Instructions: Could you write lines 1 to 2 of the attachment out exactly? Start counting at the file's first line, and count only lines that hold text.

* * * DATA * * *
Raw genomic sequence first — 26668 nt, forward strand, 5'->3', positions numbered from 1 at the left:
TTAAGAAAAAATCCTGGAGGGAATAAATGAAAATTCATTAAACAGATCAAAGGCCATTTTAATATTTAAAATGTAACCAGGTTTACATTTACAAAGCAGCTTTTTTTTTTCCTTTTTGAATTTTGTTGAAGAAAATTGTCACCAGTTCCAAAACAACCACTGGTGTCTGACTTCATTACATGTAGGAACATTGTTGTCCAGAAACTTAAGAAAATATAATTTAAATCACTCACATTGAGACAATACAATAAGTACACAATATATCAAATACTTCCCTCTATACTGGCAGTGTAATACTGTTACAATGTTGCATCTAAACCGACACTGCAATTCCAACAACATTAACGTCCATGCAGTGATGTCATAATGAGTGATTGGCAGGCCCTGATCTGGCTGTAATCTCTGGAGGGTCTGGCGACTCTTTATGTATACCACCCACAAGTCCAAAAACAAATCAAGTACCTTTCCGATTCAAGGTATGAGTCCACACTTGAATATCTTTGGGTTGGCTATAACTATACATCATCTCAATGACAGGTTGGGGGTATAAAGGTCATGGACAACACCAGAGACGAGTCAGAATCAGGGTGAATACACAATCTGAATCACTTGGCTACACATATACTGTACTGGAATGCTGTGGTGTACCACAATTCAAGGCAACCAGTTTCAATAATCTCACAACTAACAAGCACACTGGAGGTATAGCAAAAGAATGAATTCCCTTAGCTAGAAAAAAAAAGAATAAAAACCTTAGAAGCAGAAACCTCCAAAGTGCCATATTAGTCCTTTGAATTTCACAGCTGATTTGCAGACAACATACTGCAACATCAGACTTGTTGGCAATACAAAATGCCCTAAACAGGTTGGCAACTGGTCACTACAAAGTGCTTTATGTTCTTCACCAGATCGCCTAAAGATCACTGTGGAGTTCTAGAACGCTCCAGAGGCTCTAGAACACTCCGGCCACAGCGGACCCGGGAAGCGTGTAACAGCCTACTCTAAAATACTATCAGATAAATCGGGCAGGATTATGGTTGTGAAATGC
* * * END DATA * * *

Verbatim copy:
Raw genomic sequence first — 26668 nt, forward strand, 5'->3', positions numbered from 1 at the left:
TTAAGAAAAAATCCTGGAGGGAATAAATGAAAATTCATTAAACAGATCAAAGGCCATTTTAATATTTAAAATGTAACCAGGTTTACATTTACAAAGCAGCTTTTTTTTTTCCTTTTTGAATTTTGTTGAAGAAAATTGTCACCAGTTCCAAAACAACCACTGGTGTCTGACTTCATTACATGTAGGAACATTGTTGTCCAGAAACTTAAGAAAATATAATTTAAATCACTCACATTGAGACAATACAATAAGTACACAATATATCAAATACTTCCCTCTATACTGGCAGTGTAATACTGTTACAATGTTGCATCTAAACCGACACTGCAATTCCAACAACATTAACGTCCATGCAGTGATGTCATAATGAGTGATTGGCAGGCCCTGATCTGGCTGTAATCTCTGGAGGGTCTGGCGACTCTTTATGTATACCACCCACAAGTCCAAAAACAAATCAAGTACCTTTCCGATTCAAGGTATGAGTCCACACTTGAATATCTTTGGGTTGGCTATAACTATACATCATCTCAATGACAGGTTGGGGGTATAAAGGTCATGGACAACACCAGAGACGAGTCAGAATCAGGGTGAATACACAATCTGAATCACTTGGCTACACATATACTGTACTGGAATGCTGTGGTGTACCACAATTCAAGGCAACCAGTTTCAATAATCTCACAACTAACAAGCACACTGGAGGTATAGCAAAAGAATGAATTCCCTTAGCTAGAAAAAAAAAGAATAAAAACCTTAGAAGCAGAAACCTCCAAAGTGCCATATTAGTCCTTTGAATTTCACAGCTGATTTGCAGACAACATACTGCAACATCAGACTTGTTGGCAATACAAAATGCCCTAAACAGGTTGGCAACTGGTCACTACAAAGTGCTTTATGTTCTTCACCAGATCGCCTAAAGATCACTGTGGAGTTCTAGAACGCTCCAGAGGCTCTAGAACACTCCGGCCACAGCGGACCCGGGAAGCGTGTAACAGCCTACTCTAAAATACTATCAGATAAATCGGGCAGGATTATGGTTGTGAAATGC